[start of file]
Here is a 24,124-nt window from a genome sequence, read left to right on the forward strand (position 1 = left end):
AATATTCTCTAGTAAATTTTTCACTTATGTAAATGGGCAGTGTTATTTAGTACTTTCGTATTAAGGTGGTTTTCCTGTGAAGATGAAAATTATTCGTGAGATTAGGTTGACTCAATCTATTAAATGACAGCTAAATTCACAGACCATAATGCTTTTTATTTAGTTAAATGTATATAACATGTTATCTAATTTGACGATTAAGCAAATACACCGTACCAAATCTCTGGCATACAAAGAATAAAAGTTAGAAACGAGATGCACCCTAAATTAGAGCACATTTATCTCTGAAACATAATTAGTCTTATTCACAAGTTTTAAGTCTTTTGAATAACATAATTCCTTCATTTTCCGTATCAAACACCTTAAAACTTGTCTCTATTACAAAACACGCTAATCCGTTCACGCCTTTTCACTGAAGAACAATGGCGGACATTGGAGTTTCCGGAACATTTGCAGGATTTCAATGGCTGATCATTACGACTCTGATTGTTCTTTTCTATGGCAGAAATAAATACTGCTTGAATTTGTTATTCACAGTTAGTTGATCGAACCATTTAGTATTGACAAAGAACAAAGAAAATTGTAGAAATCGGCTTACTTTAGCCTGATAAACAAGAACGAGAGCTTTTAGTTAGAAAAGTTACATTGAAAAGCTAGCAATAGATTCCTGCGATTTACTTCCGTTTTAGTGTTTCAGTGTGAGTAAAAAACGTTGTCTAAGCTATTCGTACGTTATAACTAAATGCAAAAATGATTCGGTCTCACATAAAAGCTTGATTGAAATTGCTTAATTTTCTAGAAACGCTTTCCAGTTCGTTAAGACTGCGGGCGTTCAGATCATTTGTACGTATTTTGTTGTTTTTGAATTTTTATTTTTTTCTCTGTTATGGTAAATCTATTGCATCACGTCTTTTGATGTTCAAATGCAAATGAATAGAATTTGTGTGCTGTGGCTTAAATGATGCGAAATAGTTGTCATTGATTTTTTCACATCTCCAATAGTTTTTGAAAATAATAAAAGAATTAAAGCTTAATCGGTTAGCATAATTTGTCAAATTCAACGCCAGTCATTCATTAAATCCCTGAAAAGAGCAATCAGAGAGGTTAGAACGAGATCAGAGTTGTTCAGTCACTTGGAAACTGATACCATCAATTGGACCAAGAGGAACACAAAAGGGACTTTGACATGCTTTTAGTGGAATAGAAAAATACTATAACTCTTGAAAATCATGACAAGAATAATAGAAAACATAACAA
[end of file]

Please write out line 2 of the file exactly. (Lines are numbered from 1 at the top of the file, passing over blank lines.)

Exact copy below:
AATATTCTCTAGTAAATTTTTCACTTATGTAAATGGGCAGTGTTATTTAGTACTTTCGTATTAAGGTGGTTTTCCTGTGAAGATGAAAATTATTCGTGAGATTAGGTTGACTCAATCTATTAAATGACAGCTAAATTCACAGACCATAATGCTTTTTATTTAGTTAAATGTATATAACATGTTATCTAATTTGACGATTAAGCAAATACACCGTACCAAATCTCTGGCATACAAAGAATAAAAGTTAGAAACGAGATGCACCCTAAATTAGAGCACATTTATCTCTGAAACATAATTAGTCTTATTCACAAGTTTTAAGTCTTTTGAATAACATAATTCCTTCATTTTCCGTATCAAACACCTTAAAACTTGTCTCTATTACAAAACACGCTAATCCGTTCACGCCTTTTCACTGAAGAACAATGGCGGACATTGGAGTTTCCGGAACATTTGCAGGATTTCAATGGCTGATCATTACGACTCTGATTGTTCTTTTCTATGGCAGAAATAAATACTGCTTGAATTTGTTATTCACAGTTAGTTGATCGAACCATTTAGTATTGACAAAGAACAAAGAAAATTGTAGAAATCGGCTTACTTTAGCCTGATAAACAAGAACGAGAGCTTTTAGTTAGAAAAGTTACATTGAAAAGCTAGCAATAGATTCCTGCGATTTACTTCCGTTTTAGTGTTTCAGTGTGAGTAAAAAACGTTGTCTAAGCTATTCGTACGTTATAACTAAATGCAAAAATGATTCGGTCTCACATAAAAGCTTGATTGAAATTGCTTAATTTTCTAGAAACGCTTTCCAGTTCGTTAAGACTGCGGGCGTTCAGATCATTTGTACGTATTTTGTTGTTTTTGAATTTTTATTTTTTTCTCTGTTATGGTAAATCTATTGCATCACGTCTTTTGATGTTCAAATGCAAATGAATAGAATTTGTGTGCTGTGGCTTAAATGATGCGAAATAGTTGTCATTGATTTTTTCACATCTCCAATAGTTTTTGAAAATAATAAAAGAATTAAAGCTTAATCGGTTAGCATAATTTGTCAAATTCAACGCCAGTCATTCATTAAATCCCTGAAAAGAGCAATCAGAGAGGTTAGAACGAGATCAGAGTTGTTCAGTCACTTGGAAACTGATACCATCAATTGGACCAAGAGGAACACAAAAGGGACTTTGACATGCTTTTAGTGGAATAGAAAAATACTATAACTCTTGAAAATCATGACAAGAATAATAGAAAACATAACAA